Maalouf is a careful reader of the Hagar story in Genesis, and provides a beautiful, heartfelt interpretation of the way God intervened to establish this rejected single mother, first a slave and then a discarded exile, as the matriarch of a great nation. Hagar called God “the living one who sees me,” and God named her child Ishmael, “God hears.” If God sees Hagar and hears Ishmael, we should too. Opening our eyes and ears to the line of Ishmael is what Maalouf accomplishes.

Once you’re sensitized to their presence, the Ishmaelites start to show up all over the place. The Proverbs 31 woman? Arab. Caleb the good spy? Arab (Edomite). Job? Probably Arab. The Magi who brought gold and spices to Jesus? Arab. The Rechabites of Jeremiah, the scribes of I Chronicles 2, and so on and so on: Arabs all over the Bible.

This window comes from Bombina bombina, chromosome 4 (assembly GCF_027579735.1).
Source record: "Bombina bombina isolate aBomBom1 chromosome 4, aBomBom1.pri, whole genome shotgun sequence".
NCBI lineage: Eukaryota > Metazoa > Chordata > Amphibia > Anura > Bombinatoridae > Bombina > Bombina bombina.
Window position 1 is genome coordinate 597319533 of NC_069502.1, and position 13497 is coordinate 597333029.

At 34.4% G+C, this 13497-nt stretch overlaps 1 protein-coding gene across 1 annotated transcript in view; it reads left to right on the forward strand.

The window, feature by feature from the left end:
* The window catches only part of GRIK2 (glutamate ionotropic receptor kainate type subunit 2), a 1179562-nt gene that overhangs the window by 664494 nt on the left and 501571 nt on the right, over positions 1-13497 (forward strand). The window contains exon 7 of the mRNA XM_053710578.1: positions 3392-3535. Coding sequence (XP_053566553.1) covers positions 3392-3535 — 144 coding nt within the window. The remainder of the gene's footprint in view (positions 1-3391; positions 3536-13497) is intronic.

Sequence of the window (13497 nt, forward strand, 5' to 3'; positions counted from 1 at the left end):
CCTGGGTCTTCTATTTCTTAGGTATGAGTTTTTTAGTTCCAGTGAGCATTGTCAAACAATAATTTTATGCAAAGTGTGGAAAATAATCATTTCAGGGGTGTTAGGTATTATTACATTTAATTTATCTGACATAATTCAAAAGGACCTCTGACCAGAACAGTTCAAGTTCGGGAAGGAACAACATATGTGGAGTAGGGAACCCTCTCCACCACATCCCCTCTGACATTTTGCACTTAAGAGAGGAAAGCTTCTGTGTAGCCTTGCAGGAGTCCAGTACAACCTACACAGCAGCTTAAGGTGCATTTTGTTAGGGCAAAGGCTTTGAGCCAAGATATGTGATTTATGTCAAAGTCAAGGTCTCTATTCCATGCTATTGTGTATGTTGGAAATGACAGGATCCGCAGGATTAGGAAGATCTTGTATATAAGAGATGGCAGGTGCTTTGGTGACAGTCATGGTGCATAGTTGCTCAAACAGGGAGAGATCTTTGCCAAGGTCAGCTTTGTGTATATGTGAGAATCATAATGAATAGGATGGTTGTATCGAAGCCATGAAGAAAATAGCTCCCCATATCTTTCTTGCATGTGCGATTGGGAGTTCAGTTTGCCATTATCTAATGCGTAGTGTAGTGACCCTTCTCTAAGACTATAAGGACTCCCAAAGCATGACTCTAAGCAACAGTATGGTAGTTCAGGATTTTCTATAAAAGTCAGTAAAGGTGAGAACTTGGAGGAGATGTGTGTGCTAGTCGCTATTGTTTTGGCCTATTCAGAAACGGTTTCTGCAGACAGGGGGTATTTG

Ishmael himself benefits from Maalouf’s attention: You may think of Ishmael as “a wild ass of a man” whose “hand is against all” and who dwells “in the face of his brothers,” because of course that’s what the Bible says (Genesis 16). But Maalouf points out that none of that is necessarily a negative thing. Wild donkeys are nomadic and admirably free, a positive symbol in Bedouin and ancient near eastern culture. It’s apparently only can-do yankees who find donkeys to be mainly an irritant, because we’ve got plans for their lives that they’re not interested in. And to live “in the face of” your brothers certainly means “in close proximity to,” but it takes some strong interpreting to make that a bad thing. Much more could be said, and Maalouf says it: Ishmael, the first person to be named before his birth by God, received the name “God hears” while Isaac got “Laughing Boy” and Jacob got “God-Wrassler.” Okay, blame me for that last part. But otherwise it’s all there.